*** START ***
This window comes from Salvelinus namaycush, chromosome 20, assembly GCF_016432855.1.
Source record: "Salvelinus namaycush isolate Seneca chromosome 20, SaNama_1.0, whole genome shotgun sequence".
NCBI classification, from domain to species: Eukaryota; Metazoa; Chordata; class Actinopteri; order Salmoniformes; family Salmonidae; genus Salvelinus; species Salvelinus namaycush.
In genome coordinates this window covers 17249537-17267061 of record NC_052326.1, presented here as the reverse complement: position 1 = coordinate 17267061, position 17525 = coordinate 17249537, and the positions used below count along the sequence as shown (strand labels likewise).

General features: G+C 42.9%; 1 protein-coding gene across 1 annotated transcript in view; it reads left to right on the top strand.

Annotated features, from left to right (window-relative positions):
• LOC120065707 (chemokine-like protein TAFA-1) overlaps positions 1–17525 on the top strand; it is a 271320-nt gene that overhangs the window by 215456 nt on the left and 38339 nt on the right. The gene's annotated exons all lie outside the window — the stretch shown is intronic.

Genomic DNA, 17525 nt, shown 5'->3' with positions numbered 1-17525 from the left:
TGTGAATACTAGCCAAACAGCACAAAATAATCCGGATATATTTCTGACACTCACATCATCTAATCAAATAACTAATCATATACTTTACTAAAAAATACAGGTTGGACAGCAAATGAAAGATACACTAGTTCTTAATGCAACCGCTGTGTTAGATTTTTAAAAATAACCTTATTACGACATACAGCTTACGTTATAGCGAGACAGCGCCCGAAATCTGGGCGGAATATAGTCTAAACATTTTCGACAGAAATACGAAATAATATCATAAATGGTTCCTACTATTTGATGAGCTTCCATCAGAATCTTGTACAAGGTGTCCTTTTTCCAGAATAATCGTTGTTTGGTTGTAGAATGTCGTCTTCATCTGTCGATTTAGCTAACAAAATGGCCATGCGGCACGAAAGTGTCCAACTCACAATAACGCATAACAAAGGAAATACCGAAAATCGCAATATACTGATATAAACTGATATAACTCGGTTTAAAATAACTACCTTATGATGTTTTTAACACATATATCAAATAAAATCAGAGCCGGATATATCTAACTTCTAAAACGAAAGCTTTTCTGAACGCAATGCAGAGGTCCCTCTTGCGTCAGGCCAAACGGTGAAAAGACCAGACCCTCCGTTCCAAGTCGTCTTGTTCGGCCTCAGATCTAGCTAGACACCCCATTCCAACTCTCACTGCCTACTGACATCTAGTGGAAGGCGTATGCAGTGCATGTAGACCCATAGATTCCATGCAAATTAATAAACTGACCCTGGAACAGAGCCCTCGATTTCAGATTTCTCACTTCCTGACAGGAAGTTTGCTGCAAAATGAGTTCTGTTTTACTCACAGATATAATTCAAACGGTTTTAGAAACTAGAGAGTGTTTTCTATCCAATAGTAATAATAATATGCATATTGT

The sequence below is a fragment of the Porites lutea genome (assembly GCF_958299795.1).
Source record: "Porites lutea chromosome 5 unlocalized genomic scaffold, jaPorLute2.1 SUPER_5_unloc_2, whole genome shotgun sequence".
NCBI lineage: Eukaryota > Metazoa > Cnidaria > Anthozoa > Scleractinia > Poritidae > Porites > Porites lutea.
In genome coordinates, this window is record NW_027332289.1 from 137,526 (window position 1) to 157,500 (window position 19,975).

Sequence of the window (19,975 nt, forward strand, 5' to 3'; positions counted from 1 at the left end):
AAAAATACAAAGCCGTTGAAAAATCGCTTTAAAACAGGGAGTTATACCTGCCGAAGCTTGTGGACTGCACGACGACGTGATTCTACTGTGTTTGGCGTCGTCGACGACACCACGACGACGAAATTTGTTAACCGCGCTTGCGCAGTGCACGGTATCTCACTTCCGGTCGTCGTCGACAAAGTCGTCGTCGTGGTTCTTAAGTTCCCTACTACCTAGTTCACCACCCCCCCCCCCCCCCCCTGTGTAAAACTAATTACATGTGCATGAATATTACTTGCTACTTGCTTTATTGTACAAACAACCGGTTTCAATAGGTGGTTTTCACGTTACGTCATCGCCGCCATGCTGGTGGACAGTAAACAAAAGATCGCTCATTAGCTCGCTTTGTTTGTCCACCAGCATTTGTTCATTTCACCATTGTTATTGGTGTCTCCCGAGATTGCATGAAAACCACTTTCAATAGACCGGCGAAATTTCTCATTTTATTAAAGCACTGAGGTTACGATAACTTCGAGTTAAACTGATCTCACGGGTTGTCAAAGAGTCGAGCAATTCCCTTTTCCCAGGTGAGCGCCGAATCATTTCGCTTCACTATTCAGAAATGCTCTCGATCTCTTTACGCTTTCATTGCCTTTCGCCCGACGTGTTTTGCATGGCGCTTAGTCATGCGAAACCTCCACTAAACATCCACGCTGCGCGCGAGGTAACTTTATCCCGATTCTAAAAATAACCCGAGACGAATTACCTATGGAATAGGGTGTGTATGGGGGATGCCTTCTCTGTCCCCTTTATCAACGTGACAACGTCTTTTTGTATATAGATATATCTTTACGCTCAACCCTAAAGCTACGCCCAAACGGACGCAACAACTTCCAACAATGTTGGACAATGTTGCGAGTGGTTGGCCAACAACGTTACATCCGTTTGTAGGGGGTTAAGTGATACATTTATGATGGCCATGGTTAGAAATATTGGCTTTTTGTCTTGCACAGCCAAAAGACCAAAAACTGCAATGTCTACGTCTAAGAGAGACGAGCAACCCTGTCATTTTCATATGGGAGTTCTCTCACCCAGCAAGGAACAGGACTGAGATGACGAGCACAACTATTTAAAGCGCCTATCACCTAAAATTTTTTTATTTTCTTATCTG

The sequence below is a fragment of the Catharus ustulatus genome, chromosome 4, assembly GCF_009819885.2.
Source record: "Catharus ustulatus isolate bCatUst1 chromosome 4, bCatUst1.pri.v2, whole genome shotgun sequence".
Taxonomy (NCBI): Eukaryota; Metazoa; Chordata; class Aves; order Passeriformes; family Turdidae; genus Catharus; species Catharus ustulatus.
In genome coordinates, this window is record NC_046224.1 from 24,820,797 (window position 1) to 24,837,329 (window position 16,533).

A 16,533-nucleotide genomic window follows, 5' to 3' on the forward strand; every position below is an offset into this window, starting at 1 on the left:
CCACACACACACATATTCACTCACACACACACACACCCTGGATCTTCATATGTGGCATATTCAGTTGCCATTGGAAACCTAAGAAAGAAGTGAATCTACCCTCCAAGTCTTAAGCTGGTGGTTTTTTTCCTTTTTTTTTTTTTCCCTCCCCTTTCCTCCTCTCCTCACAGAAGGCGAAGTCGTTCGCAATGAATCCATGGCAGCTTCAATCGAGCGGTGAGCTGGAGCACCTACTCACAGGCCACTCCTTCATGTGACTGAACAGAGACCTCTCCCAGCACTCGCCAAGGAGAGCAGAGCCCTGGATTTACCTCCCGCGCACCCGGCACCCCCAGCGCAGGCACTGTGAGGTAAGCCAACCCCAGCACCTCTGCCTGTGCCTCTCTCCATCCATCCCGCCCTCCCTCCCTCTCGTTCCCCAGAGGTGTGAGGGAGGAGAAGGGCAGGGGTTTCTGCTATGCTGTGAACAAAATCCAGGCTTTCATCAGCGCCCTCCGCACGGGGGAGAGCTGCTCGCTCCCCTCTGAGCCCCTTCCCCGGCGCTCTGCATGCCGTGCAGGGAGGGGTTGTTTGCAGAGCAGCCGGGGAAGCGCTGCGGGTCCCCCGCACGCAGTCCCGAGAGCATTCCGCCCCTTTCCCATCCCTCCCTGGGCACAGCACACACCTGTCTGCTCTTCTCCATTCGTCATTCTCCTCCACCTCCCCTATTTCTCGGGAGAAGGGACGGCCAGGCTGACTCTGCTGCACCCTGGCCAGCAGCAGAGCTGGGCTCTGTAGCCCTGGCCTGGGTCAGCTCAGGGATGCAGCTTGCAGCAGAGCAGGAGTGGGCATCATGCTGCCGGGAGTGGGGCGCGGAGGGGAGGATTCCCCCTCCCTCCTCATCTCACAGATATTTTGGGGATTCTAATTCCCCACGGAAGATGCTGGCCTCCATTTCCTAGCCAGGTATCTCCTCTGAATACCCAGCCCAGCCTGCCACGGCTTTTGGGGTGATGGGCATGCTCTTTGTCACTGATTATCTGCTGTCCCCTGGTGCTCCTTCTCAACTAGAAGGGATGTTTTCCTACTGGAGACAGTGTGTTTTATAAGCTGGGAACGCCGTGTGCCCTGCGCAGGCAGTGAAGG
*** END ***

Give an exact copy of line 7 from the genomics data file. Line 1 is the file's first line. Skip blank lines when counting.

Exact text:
• LOC120065707 (chemokine-like protein TAFA-1) overlaps positions 1–17525 on the top strand; it is a 271320-nt gene that overhangs the window by 215456 nt on the left and 38339 nt on the right. The gene's annotated exons all lie outside the window — the stretch shown is intronic.